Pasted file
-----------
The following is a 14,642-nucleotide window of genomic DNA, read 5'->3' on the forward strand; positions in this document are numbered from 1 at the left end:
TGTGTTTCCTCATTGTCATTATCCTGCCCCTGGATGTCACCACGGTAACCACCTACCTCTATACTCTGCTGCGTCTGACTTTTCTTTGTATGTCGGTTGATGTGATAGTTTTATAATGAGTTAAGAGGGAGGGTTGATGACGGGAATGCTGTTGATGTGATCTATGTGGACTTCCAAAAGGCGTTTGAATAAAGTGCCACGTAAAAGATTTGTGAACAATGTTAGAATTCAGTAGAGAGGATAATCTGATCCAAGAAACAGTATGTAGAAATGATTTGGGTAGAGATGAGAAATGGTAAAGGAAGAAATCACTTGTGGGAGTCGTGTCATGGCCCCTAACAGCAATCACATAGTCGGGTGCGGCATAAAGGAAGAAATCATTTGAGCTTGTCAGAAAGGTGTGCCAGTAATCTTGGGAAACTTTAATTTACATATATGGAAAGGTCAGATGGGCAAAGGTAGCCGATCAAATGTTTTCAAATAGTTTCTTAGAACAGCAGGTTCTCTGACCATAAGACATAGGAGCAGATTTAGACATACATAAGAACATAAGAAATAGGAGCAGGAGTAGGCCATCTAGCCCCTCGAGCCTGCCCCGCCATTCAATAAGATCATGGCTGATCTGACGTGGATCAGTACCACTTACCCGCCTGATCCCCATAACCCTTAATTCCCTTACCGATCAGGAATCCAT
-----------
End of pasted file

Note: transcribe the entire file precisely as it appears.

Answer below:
The following is a 14,642-nucleotide window of genomic DNA, read 5'->3' on the forward strand; positions in this document are numbered from 1 at the left end:
TGTGTTTCCTCATTGTCATTATCCTGCCCCTGGATGTCACCACGGTAACCACCTACCTCTATACTCTGCTGCGTCTGACTTTTCTTTGTATGTCGGTTGATGTGATAGTTTTATAATGAGTTAAGAGGGAGGGTTGATGACGGGAATGCTGTTGATGTGATCTATGTGGACTTCCAAAAGGCGTTTGAATAAAGTGCCACGTAAAAGATTTGTGAACAATGTTAGAATTCAGTAGAGAGGATAATCTGATCCAAGAAACAGTATGTAGAAATGATTTGGGTAGAGATGAGAAATGGTAAAGGAAGAAATCACTTGTGGGAGTCGTGTCATGGCCCCTAACAGCAATCACATAGTCGGGTGCGGCATAAAGGAAGAAATCATTTGAGCTTGTCAGAAAGGTGTGCCAGTAATCTTGGGAAACTTTAATTTACATATATGGAAAGGTCAGATGGGCAAAGGTAGCCGATCAAATGTTTTCAAATAGTTTCTTAGAACAGCAGGTTCTCTGACCATAAGACATAGGAGCAGATTTAGACATACATAAGAACATAAGAAATAGGAGCAGGAGTAGGCCATCTAGCCCCTCGAGCCTGCCCCGCCATTCAATAAGATCATGGCTGATCTGACGTGGATCAGTACCACTTACCCGCCTGATCCCCATAACCCTTAATTCCCTTACCGATCAGGAATCCAT